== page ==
Dropped valve seats | Ford Escort Owners Association (FEOA)
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Dropped valve seats

Discussion in 'Tech & Repair' started by Shyguy, Sep 3, 2018.

  1. Shyguy

    Shyguy New Member

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    Have a 99 escort that dropped valve seats. Got the head off and looking at the pistons am wondering if getting a replacement head is worthwhile.
    The picture is the worst of them but they all have similar damage albeit to a leader extent. Question is with a replacement head can I expect it to run? Obviously I'll have lower compression than would be expected. Replacing pistons his way more work than I'm willing to do. This isn't a primary vehicle it's just something to drive around if I need to do work on another car.

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  2. Gamer92

    Gamer92 FEOA Donator

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    Best to replace the damaged pistons and put a rebuilt head on there. You can get a kit on eBay with Pistons and rings for $80

    You'll have to home the cylinders but that is fairly easy with a ball hone.
  3. Shyguy

    Shyguy New Member

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    Right, I was hoping to avoid that. Presumably I have to pull the engine out to make that happen.
  4. Gamer92

    Gamer92 FEOA Donator

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    Not necessarily. You can replace pistons with the engine still in the car. They come out from the top. All you have to do is remove cat converter and oil pan
    Last edited: Sep 3, 2018
    copcarguy, millball and rbailin like this.
  5. Shyguy

    Shyguy New Member

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    Right, I did manage to figure that one out, although I imagine it would of been easier if I had an engine hoist.
  6. Shyguy

    Shyguy New Member

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    So how do i remove the wrist pins. I see no sorts of retaining rings. I presume it's not meant to. So far I've tried a wooden dowel and a hammer to try and beat it out, that went nowhere. Does firewrenching it or sticking them in an oven do any good or am I looking to take them to a machine shop? Also if I have to take them to a machine for removal does that mean I'll have to do the same for installation?
  7. denisond3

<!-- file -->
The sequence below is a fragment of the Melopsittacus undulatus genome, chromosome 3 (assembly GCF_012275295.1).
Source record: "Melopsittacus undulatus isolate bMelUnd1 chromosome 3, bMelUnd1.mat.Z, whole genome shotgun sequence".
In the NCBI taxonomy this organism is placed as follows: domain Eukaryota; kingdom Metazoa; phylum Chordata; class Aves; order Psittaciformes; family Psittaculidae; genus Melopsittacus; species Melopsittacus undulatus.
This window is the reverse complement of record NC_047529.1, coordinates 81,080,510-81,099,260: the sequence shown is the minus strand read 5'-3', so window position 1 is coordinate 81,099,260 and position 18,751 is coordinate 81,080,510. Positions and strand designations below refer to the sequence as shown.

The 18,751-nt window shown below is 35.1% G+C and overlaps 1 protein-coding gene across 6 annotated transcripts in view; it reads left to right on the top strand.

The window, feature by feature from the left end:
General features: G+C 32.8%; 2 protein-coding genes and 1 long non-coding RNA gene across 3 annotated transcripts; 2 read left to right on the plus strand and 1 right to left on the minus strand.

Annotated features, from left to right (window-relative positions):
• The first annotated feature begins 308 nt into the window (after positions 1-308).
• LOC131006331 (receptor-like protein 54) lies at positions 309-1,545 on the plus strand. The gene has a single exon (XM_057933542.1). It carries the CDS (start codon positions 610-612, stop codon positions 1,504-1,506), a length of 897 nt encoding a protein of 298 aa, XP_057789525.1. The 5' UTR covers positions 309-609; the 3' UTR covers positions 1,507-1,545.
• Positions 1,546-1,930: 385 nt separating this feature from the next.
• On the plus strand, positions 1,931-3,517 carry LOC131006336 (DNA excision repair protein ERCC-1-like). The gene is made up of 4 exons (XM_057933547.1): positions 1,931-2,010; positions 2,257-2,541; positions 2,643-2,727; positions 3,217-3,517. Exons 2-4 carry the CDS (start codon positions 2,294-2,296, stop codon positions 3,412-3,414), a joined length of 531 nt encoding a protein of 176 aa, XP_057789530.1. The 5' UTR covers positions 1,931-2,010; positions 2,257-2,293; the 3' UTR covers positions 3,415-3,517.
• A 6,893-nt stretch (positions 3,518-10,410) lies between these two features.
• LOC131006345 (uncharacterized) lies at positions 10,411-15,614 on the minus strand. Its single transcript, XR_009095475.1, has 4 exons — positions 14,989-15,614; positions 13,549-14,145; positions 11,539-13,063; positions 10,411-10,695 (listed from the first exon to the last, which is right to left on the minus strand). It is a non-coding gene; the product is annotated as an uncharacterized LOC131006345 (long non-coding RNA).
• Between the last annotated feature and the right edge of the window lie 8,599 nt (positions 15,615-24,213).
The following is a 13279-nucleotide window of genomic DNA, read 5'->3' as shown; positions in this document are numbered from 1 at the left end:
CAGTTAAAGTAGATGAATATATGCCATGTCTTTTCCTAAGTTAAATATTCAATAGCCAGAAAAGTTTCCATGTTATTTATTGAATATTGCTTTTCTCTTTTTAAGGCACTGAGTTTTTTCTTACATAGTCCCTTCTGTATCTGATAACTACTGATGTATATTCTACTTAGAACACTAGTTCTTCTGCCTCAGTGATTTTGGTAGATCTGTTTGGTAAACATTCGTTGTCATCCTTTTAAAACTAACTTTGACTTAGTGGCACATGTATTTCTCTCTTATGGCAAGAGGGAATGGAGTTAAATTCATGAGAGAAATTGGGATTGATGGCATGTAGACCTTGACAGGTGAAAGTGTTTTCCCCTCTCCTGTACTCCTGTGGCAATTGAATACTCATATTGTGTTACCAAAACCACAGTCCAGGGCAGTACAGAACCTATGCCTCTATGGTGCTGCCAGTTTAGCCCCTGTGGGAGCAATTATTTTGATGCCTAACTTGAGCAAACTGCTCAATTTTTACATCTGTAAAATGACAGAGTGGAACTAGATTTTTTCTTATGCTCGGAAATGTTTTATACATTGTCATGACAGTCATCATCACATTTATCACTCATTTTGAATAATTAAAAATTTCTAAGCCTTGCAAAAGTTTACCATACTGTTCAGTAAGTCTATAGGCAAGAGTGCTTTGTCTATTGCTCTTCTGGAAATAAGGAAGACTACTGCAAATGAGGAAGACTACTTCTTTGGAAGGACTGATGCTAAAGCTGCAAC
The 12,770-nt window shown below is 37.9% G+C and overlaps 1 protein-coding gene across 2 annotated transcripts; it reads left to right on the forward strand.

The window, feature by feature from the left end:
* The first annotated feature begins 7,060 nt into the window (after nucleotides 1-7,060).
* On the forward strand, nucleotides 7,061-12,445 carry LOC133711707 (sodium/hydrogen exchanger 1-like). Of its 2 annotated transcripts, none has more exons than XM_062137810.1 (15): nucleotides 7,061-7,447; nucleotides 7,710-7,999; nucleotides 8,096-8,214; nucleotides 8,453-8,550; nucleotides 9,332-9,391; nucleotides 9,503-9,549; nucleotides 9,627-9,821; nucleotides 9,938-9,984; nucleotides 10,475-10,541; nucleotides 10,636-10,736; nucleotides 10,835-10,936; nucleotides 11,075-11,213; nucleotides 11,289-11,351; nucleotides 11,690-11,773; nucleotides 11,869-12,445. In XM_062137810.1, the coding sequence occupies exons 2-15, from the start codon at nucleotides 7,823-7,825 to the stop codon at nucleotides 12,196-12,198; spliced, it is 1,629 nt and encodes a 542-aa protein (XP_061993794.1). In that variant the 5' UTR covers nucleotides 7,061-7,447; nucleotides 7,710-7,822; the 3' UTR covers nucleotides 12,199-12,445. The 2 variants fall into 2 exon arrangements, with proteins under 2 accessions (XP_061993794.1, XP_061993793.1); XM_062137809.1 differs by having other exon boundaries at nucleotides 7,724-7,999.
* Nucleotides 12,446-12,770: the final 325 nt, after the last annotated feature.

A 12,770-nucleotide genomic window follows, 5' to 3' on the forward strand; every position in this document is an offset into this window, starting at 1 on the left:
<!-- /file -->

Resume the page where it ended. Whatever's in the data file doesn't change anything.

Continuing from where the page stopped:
denisond3 Moderator Staff Member

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    I would take the pistons to a machine shop. Pressing the wrist pin out (and back into a new piston) involves having a curved support for the piston, and doesnt involve doing any impact trauma to the piston.
    I have fixed up two 1.9L engines that had dropped a valve seat with prior owners who didnt want to bother with the rebuild. In my case I took the engines out of the car, to get each block cleaned, to replace the freeze plugs, cylinders honed, etc. There wasnt enough of a ridge rim in any cylinder to necessitate removing it. The work didnt cost much per block. I also had a cantilever hoist already. Im a hobbyist. This work I did outside on a workbench under a shade tree.
    After taking the pistons out, I found that each block had just two pistons with any damage. (also only two pistons with any pockmarks on the tops). I got a JY engine and took used pistons/rods from that, so never (yet) had to separate pistons from con rods.
    I put rings on the pistons - after cleaning out the ring grooves. I put new crank and rod bearings. They all looked good but it was easy, with the thing on my workbench. New main seals.
    I got a rebuilt head each time , which was my major expense.

    I also flushed out the intake manifold, using gunk and a garden hose sprayer.
    Both cars are still daily drivers for the wife and I. We have put about 70,000 miles on the one I did in 2008, 40k on the one I did in 2009. The $200 I spent on the JY engine has been a bargain, based on all the other parts I got from it over the years.

    If you just put a rebuilt head on it, the damaged pistons will likely fracture from overheating, maybe in less than a thousand miles. All the cylinders were shiny and undamaged, but the pistons were stiff on the wrist pin, and at least one of the compression rings was jammed into the ring groove.
    millball likes this.
  8. zzyzzx

    zzyzzx FEOA Member

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